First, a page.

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Thorndike's Experiment

Thorndike's cat experiment. Image borrowed from: History of Psychology: American Behaviorism. Click on the picture to follow the link.

At the very end of the 19th century Thorndike, one of most commonly mentioned connectionists and an important learning theorist, performed experiments first on chickens and later on cats and dogs to analyze how animals learn.

In one experiment, he placed a hungry cat inside a puzzle box, which had a mechanism that would open the doors of the box every time a string would be pulled or a button pushed. After each successful escape out of the box by opening its doors, the cat needed a bit less time to repeat the required process next time. The desired behavior slowly increased.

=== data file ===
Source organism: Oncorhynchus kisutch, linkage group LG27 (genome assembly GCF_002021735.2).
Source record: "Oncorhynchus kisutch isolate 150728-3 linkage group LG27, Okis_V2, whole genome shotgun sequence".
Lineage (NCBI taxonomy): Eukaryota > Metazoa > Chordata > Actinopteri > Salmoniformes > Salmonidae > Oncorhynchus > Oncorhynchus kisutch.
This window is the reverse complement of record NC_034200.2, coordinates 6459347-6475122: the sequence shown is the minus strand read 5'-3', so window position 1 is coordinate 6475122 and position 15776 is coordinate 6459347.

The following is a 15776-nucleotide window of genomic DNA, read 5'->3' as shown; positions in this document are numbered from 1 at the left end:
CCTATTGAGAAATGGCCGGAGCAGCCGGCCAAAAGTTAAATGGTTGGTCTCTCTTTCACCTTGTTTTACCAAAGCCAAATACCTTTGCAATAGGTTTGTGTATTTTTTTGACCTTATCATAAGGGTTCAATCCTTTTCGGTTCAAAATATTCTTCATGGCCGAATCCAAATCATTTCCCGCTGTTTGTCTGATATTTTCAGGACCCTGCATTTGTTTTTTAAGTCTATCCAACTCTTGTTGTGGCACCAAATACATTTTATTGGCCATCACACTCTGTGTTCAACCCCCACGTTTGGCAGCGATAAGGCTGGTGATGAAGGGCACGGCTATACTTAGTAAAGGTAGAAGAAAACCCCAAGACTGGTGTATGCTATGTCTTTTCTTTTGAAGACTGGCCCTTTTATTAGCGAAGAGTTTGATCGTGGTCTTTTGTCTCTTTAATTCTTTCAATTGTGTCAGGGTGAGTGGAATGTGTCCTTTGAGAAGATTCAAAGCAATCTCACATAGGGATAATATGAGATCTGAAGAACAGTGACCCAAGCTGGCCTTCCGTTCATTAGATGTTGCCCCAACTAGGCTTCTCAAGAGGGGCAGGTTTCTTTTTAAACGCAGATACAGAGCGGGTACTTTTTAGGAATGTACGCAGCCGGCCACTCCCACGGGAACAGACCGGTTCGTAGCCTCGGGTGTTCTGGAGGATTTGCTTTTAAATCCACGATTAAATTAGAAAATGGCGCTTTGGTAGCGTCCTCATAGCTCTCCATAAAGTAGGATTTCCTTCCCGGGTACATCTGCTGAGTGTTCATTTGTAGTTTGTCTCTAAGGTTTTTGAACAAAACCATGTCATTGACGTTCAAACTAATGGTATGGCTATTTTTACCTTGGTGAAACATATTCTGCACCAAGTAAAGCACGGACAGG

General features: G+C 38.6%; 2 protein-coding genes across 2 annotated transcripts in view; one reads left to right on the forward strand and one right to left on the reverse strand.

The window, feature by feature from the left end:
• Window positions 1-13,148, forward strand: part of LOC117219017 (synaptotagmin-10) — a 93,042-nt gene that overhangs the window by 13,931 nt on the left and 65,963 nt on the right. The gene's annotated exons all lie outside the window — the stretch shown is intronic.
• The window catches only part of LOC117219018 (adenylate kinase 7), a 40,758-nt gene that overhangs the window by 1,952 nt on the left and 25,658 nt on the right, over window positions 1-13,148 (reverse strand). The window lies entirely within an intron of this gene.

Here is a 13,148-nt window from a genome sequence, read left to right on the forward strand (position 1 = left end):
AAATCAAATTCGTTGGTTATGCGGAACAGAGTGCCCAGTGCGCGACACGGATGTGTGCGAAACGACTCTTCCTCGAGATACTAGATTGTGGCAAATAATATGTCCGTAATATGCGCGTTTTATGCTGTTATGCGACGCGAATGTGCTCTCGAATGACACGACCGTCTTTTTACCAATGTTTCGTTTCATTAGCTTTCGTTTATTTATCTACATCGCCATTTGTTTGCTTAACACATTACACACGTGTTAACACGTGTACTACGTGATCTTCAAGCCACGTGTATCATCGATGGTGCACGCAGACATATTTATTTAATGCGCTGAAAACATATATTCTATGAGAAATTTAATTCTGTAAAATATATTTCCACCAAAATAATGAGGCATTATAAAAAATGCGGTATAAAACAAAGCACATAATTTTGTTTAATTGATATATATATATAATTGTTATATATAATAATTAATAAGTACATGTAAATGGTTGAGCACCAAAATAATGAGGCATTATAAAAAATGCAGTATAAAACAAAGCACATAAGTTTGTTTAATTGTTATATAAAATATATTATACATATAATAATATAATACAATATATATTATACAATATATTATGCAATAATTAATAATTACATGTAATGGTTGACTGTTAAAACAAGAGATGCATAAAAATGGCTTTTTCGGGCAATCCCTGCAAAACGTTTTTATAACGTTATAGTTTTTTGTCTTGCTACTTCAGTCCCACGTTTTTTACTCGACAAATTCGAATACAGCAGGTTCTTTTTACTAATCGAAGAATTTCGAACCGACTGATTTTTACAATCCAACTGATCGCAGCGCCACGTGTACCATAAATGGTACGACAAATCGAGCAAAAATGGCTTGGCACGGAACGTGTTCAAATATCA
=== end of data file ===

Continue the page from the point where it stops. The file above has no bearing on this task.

Based on this experiment Thorndike concluded that learning is incremental and not insightful, since the learning of the correct response occurred only through repetition trial and error forming of associations between situation and response. Established S-R connections are the key aspect of knowledge.

chunks/thorndikes_experiment.txt · Last modified: 2012/01/12 11:42 (external edit)